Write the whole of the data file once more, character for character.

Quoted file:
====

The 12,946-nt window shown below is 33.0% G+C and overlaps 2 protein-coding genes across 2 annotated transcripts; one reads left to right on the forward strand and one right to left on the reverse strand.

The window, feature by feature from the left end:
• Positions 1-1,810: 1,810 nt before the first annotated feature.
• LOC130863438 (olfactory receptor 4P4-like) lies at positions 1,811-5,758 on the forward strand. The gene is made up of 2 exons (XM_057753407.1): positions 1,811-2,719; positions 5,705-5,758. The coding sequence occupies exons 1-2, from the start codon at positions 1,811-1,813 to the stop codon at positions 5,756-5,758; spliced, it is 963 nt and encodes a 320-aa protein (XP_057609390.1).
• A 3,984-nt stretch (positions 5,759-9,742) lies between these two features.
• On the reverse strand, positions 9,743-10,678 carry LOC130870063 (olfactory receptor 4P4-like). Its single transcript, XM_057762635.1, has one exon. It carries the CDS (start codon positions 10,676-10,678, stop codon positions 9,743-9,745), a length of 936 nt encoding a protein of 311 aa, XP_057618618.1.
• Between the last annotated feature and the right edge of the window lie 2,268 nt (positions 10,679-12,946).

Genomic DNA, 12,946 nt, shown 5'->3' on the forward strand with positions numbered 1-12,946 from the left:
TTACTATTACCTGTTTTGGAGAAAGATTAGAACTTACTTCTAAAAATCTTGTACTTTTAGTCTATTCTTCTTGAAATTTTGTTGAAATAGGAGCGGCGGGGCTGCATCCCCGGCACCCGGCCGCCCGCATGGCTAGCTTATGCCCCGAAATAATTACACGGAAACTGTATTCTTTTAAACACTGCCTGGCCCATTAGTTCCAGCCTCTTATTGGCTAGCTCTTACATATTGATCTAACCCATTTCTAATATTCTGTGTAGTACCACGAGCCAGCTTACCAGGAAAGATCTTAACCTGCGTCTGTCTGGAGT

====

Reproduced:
The 12,946-nt window shown below is 33.0% G+C and overlaps 2 protein-coding genes across 2 annotated transcripts; one reads left to right on the forward strand and one right to left on the reverse strand.

The window, feature by feature from the left end:
• Positions 1-1,810: 1,810 nt before the first annotated feature.
• LOC130863438 (olfactory receptor 4P4-like) lies at positions 1,811-5,758 on the forward strand. The gene is made up of 2 exons (XM_057753407.1): positions 1,811-2,719; positions 5,705-5,758. The coding sequence occupies exons 1-2, from the start codon at positions 1,811-1,813 to the stop codon at positions 5,756-5,758; spliced, it is 963 nt and encodes a 320-aa protein (XP_057609390.1).
• A 3,984-nt stretch (positions 5,759-9,742) lies between these two features.
• On the reverse strand, positions 9,743-10,678 carry LOC130870063 (olfactory receptor 4P4-like). Its single transcript, XM_057762635.1, has one exon. It carries the CDS (start codon positions 10,676-10,678, stop codon positions 9,743-9,745), a length of 936 nt encoding a protein of 311 aa, XP_057618618.1.
• Between the last annotated feature and the right edge of the window lie 2,268 nt (positions 10,679-12,946).

Genomic DNA, 12,946 nt, shown 5'->3' on the forward strand with positions numbered 1-12,946 from the left:
TTACTATTACCTGTTTTGGAGAAAGATTAGAACTTACTTCTAAAAATCTTGTACTTTTAGTCTATTCTTCTTGAAATTTTGTTGAAATAGGAGCGGCGGGGCTGCATCCCCGGCACCCGGCCGCCCGCATGGCTAGCTTATGCCCCGAAATAATTACACGGAAACTGTATTCTTTTAAACACTGCCTGGCCCATTAGTTCCAGCCTCTTATTGGCTAGCTCTTACATATTGATCTAACCCATTTCTAATATTCTGTGTAGTACCACGAGCCAGCTTACCAGGAAAGATCTTAACCTGCGTCTGTCTGGAGT